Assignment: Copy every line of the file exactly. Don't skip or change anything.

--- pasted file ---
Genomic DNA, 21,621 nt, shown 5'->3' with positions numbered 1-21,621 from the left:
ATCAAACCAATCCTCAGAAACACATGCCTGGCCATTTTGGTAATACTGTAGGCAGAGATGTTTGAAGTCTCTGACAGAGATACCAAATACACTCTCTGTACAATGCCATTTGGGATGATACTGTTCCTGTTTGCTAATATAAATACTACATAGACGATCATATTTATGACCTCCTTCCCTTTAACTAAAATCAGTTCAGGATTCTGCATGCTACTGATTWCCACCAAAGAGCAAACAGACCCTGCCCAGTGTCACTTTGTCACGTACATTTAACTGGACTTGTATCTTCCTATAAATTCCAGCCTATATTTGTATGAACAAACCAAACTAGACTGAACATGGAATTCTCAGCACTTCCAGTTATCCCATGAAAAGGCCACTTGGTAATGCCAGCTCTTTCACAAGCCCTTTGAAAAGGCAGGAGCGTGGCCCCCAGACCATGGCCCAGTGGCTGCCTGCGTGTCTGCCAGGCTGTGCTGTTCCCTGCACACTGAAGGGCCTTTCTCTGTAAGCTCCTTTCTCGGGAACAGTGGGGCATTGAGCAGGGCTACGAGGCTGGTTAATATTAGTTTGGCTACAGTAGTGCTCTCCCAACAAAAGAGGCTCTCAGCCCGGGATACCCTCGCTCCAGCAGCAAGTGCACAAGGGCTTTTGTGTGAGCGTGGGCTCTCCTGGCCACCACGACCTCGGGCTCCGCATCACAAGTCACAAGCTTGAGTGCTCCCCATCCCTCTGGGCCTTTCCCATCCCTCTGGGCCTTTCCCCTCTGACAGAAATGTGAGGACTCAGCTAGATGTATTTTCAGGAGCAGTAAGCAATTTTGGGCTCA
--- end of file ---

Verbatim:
Genomic DNA, 21,621 nt, shown 5'->3' with positions numbered 1-21,621 from the left:
ATCAAACCAATCCTCAGAAACACATGCCTGGCCATTTTGGTAATACTGTAGGCAGAGATGTTTGAAGTCTCTGACAGAGATACCAAATACACTCTCTGTACAATGCCATTTGGGATGATACTGTTCCTGTTTGCTAATATAAATACTACATAGACGATCATATTTATGACCTCCTTCCCTTTAACTAAAATCAGTTCAGGATTCTGCATGCTACTGATTWCCACCAAAGAGCAAACAGACCCTGCCCAGTGTCACTTTGTCACGTACATTTAACTGGACTTGTATCTTCCTATAAATTCCAGCCTATATTTGTATGAACAAACCAAACTAGACTGAACATGGAATTCTCAGCACTTCCAGTTATCCCATGAAAAGGCCACTTGGTAATGCCAGCTCTTTCACAAGCCCTTTGAAAAGGCAGGAGCGTGGCCCCCAGACCATGGCCCAGTGGCTGCCTGCGTGTCTGCCAGGCTGTGCTGTTCCCTGCACACTGAAGGGCCTTTCTCTGTAAGCTCCTTTCTCGGGAACAGTGGGGCATTGAGCAGGGCTACGAGGCTGGTTAATATTAGTTTGGCTACAGTAGTGCTCTCCCAACAAAAGAGGCTCTCAGCCCGGGATACCCTCGCTCCAGCAGCAAGTGCACAAGGGCTTTTGTGTGAGCGTGGGCTCTCCTGGCCACCACGACCTCGGGCTCCGCATCACAAGTCACAAGCTTGAGTGCTCCCCATCCCTCTGGGCCTTTCCCATCCCTCTGGGCCTTTCCCCTCTGACAGAAATGTGAGGACTCAGCTAGATGTATTTTCAGGAGCAGTAAGCAATTTTGGGCTCA